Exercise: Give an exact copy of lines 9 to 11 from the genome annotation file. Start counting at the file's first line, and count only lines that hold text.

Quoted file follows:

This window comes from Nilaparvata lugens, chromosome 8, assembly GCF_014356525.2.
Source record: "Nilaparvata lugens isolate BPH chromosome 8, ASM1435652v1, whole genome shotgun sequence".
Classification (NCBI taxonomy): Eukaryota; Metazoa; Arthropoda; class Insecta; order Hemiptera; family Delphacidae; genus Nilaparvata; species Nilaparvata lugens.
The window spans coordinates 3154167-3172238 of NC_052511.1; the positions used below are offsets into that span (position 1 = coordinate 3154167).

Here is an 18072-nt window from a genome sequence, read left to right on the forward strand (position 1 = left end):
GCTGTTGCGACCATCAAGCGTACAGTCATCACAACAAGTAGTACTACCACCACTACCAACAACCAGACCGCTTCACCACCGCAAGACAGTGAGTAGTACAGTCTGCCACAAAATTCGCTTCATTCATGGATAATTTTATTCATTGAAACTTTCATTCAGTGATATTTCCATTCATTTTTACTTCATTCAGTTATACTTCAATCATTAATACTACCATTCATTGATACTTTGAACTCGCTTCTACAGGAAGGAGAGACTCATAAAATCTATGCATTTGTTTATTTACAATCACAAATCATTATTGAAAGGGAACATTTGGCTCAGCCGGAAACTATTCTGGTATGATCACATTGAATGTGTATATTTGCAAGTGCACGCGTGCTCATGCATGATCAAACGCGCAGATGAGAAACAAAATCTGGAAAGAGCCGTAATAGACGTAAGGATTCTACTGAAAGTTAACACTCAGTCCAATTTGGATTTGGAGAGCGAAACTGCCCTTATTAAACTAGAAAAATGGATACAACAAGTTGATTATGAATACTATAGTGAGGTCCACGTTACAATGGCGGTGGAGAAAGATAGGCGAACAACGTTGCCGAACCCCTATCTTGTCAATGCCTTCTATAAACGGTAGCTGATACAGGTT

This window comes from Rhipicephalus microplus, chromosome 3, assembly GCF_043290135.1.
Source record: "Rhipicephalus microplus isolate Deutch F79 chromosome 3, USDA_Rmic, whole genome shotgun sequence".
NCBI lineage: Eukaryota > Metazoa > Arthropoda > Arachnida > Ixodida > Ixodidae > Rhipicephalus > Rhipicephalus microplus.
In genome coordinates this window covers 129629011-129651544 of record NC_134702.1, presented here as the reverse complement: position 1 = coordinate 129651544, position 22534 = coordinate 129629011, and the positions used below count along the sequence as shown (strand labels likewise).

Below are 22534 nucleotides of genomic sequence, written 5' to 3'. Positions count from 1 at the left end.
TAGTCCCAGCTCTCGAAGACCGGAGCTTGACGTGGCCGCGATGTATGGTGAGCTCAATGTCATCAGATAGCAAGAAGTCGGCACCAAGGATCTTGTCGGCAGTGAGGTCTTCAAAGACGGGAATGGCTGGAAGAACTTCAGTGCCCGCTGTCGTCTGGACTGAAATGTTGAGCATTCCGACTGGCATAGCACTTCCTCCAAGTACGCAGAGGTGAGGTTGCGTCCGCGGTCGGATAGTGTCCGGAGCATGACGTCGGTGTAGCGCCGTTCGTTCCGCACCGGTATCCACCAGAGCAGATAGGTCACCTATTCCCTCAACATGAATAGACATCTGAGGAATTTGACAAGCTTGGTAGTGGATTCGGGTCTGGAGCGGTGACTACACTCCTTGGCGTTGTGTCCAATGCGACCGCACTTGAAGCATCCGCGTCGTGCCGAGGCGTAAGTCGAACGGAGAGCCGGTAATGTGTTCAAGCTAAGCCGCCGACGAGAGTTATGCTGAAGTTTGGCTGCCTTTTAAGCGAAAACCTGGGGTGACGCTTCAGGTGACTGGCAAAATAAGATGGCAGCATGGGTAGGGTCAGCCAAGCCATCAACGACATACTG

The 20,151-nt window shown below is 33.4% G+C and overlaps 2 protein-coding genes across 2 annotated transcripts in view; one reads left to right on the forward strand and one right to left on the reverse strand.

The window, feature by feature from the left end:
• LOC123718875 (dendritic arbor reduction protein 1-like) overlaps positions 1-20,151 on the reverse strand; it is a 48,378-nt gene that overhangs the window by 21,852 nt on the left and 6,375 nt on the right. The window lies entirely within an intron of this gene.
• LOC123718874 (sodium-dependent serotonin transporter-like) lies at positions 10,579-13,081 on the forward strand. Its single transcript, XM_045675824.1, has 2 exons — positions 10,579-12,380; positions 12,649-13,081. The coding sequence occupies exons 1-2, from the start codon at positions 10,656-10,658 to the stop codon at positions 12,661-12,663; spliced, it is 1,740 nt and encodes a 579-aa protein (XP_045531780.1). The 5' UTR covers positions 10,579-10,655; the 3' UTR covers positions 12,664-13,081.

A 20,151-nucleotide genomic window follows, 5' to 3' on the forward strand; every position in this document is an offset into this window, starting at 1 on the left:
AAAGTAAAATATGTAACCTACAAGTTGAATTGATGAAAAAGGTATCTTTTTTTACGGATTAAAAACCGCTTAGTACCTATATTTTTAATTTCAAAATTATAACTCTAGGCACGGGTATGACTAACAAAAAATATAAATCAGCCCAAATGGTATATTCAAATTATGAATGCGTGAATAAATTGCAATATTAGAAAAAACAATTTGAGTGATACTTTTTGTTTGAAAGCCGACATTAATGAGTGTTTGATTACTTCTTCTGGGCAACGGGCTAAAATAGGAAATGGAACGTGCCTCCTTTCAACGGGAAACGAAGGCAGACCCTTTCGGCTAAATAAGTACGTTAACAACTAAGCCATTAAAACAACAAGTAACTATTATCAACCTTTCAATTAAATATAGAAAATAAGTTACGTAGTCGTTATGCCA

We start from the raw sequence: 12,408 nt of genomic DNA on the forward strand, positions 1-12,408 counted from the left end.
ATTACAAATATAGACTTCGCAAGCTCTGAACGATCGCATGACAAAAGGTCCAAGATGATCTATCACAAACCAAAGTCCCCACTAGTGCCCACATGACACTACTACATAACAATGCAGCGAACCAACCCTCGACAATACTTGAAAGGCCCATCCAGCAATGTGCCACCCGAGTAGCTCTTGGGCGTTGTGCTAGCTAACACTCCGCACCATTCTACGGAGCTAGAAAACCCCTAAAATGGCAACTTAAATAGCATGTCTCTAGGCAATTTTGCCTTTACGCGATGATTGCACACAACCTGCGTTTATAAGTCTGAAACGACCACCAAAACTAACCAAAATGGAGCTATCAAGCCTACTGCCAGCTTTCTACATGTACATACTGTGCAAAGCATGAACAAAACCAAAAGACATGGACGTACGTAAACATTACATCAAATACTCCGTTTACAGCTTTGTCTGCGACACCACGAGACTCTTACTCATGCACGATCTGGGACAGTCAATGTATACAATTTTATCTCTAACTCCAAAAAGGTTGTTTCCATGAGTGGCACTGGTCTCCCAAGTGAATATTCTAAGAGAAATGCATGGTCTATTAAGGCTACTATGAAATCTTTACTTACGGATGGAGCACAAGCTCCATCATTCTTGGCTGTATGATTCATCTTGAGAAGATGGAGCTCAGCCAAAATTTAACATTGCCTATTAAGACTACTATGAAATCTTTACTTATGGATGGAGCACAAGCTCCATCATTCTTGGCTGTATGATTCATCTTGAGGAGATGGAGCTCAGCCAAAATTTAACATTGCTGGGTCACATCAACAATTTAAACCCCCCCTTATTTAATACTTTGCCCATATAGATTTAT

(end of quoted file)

NCBI lineage: Eukaryota > Metazoa > Arthropoda > Arachnida > Ixodida > Ixodidae > Rhipicephalus > Rhipicephalus microplus.
In genome coordinates this window covers 129629011-129651544 of record NC_134702.1, presented here as the reverse complement: position 1 = coordinate 129651544, position 22534 = coordinate 129629011, and the positions used below count along the sequence as shown (strand labels likewise).

Below are 22534 nucleotides of genomic sequence, written 5' to 3'. Positions count from 1 at the left end.